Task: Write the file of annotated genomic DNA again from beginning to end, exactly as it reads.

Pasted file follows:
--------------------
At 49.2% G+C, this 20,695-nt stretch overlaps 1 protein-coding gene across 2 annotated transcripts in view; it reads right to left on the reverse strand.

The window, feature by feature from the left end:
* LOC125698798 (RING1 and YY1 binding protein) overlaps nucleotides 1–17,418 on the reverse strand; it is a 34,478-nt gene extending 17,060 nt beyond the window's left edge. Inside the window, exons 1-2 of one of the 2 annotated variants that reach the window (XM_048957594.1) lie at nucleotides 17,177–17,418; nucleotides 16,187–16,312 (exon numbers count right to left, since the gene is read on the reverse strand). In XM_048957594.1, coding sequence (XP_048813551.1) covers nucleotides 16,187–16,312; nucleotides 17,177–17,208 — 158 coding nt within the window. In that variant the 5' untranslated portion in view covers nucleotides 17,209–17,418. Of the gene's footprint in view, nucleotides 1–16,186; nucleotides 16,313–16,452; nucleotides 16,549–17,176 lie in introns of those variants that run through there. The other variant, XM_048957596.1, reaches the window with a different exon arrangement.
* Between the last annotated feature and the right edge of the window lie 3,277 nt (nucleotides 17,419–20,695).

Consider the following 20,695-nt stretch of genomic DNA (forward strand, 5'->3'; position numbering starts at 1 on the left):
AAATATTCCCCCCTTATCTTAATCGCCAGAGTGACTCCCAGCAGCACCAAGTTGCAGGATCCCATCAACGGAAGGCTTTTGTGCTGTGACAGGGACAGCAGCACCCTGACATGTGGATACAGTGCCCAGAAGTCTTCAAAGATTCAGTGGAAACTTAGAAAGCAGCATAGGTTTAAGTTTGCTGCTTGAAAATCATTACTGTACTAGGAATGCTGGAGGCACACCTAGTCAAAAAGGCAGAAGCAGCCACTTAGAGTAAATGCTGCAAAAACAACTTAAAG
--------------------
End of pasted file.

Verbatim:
At 49.2% G+C, this 20,695-nt stretch overlaps 1 protein-coding gene across 2 annotated transcripts in view; it reads right to left on the reverse strand.

The window, feature by feature from the left end:
* LOC125698798 (RING1 and YY1 binding protein) overlaps nucleotides 1–17,418 on the reverse strand; it is a 34,478-nt gene extending 17,060 nt beyond the window's left edge. Inside the window, exons 1-2 of one of the 2 annotated variants that reach the window (XM_048957594.1) lie at nucleotides 17,177–17,418; nucleotides 16,187–16,312 (exon numbers count right to left, since the gene is read on the reverse strand). In XM_048957594.1, coding sequence (XP_048813551.1) covers nucleotides 16,187–16,312; nucleotides 17,177–17,208 — 158 coding nt within the window. In that variant the 5' untranslated portion in view covers nucleotides 17,209–17,418. Of the gene's footprint in view, nucleotides 1–16,186; nucleotides 16,313–16,452; nucleotides 16,549–17,176 lie in introns of those variants that run through there. The other variant, XM_048957596.1, reaches the window with a different exon arrangement.
* Between the last annotated feature and the right edge of the window lie 3,277 nt (nucleotides 17,419–20,695).

Consider the following 20,695-nt stretch of genomic DNA (forward strand, 5'->3'; position numbering starts at 1 on the left):
AAATATTCCCCCCTTATCTTAATCGCCAGAGTGACTCCCAGCAGCACCAAGTTGCAGGATCCCATCAACGGAAGGCTTTTGTGCTGTGACAGGGACAGCAGCACCCTGACATGTGGATACAGTGCCCAGAAGTCTTCAAAGATTCAGTGGAAACTTAGAAAGCAGCATAGGTTTAAGTTTGCTGCTTGAAAATCATTACTGTACTAGGAATGCTGGAGGCACACCTAGTCAAAAAGGCAGAAGCAGCCACTTAGAGTAAATGCTGCAAAAACAACTTAAAG